Published by Swoon Reads on 8/30/16
Genres: Young Adult, Contemporary, LGBT
Source: Blog Tour, NetGalley
My content rating: YA (Nothing more than kissing)
Gideon always has a plan. His plans include running for class president, becoming head of the yearbook committee, and having his choice of colleges. They do NOT include falling head over heels for his best friend and next door neighbor, Kyle. It’s a distraction. It’s pointless, as Kyle is already dating the gorgeous and popular head cheerleader, Ruby. And Gideon doesn’t know what to do.
Kyle finally feels like he has a handle on life. He has a wonderful girlfriend, a best friend willing to debate the finer points of Lord of the Rings, and social acceptance as captain of the basketball team. Then, both Ruby and Gideon start acting really weird, just as his spot on the team is threatened, and Kyle can’t quite figure out what he did wrong…
This book is sweet and fun and all sorts of adorable. It was a typical, simple high school romance, but it was kind of nice to see one of those with LGBT characters – without a lot of angsty complications.
What Fed My Addiction:
- Gideon and Kyle. It would be hard not to love this duo. They’ve been best friends for almost their whole lives – they bond over their love of Lord of the Rings (they even speak Elvish) and other geeky things. Kyle is a bit “cooler” than Gideon because of his athletic ability, but I love that they never let that get between them. When Gideon suddenly realizes that he has feelings for his best friend, he tries to talk himself out of it – after all, Kyle has a girlfriend and Gideon certainly doesn’t want to ruin their friendship. But it’s apparent that once he sees Kyle in this new light, he can’t change his perspective. I was rooting for these two from the very beginning.
- Learning disability. This book is obviously primarily a romance, but it also tackles the topic of learning disabilities. I think that this issue is handled realistically. Kyle feels a bit ashamed at first about his academic failings, and he doesn’t want to admit his difficulties to anyone. I definitely sympathized with Kyle and appreciated his journey toward self-understanding and self-acceptance.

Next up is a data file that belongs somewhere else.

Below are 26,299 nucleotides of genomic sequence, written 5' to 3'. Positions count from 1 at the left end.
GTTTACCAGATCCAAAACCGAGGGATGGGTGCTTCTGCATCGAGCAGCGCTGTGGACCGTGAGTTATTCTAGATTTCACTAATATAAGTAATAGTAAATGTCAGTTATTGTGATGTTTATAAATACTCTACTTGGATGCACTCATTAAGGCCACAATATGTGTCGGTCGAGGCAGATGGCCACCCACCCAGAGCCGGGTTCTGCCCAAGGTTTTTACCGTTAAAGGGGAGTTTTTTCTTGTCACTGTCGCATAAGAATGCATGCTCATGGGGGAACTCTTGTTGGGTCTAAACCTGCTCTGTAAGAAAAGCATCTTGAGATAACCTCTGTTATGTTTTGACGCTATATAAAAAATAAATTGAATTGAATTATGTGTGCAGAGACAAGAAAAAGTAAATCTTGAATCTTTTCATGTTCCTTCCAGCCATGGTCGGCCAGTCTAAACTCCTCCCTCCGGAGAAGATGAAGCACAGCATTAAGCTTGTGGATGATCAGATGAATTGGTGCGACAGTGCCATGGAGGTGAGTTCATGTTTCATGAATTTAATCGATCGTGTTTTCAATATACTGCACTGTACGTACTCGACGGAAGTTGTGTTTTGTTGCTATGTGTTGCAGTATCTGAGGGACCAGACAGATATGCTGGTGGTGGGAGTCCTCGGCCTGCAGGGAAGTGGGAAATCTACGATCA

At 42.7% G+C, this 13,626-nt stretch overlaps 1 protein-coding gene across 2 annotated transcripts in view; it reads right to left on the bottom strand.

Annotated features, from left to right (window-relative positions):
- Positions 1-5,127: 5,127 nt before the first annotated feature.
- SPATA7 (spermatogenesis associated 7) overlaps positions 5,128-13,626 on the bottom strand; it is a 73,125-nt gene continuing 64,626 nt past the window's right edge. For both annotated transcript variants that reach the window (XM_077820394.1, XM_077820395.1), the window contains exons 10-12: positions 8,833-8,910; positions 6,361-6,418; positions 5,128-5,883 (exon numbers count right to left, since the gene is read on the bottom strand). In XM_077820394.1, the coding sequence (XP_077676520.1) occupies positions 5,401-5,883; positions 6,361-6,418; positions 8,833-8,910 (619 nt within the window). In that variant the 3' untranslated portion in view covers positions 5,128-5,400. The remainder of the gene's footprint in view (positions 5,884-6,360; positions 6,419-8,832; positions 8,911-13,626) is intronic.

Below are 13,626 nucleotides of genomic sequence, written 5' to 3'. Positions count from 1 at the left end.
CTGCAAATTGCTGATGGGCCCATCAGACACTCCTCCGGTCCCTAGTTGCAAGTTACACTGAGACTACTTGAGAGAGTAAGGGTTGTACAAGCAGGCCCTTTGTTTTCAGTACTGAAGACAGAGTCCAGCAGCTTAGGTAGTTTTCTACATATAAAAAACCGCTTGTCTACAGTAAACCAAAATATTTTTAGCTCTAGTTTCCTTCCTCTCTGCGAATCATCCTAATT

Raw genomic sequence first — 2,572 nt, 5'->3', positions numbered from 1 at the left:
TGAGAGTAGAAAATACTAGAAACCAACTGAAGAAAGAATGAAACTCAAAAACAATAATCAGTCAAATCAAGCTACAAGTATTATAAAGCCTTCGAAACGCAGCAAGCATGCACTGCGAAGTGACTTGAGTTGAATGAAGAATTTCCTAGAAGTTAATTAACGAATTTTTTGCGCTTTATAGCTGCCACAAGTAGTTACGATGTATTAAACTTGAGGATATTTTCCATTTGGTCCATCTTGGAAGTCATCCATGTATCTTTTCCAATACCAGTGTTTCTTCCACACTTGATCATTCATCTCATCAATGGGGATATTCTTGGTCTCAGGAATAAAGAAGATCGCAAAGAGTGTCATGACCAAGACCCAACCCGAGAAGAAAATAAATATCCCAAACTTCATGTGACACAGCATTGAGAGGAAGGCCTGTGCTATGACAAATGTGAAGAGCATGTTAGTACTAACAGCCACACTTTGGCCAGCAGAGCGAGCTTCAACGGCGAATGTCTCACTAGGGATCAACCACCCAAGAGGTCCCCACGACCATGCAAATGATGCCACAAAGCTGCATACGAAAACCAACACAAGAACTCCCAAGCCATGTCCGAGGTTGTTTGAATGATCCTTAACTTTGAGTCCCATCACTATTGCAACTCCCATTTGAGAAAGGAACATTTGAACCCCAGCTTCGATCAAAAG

- No “villains.” I thought for a moment that Kyle’s girlfriend was going to end up being portrayed as a vengeful mean girl, but her story was more complex than that. In the end, I kind of liked that Ruby was very flawed but she didn’t completely lack integrity.
What Left Me Hungry for More:
- Too easy? While I was happy to have an LGBT book that didn’t focus on the characters’ angst over their sexuality, I did sometimes feel like Hall made everything a little too easy for both Kyle and Gideon. It was almost as if she were trying to create a sort of “gay-topia” where everyone was ultra-accepting. While this was nice, it seemed a little unrealistic – especially when Kyle told his girlfriend that he was bi and she had literally no thoughts about it whatsoever. None. The book was being told from her POV at that point, so I would have at least liked to have seen some internal reaction to his news – not even necessarily a negative one, but a moment of … something. And this was pretty much the case with everyone in the book. No one batted an eye for even a moment. In an ideal world this would be the case, but since we don’t live in a perfect world it felt a little manufactured.
If you’re a fan of cute YA romance, this book will hit the spot. It was a super quick read – perfect for when you’re looking for some light reading. I give it 4/5 Stars.
***Disclosure: I received this book from the publisher via XPresso Book Tours and NetGalley in exchange for an honest review. No other compensation was given and all opinions are my own.***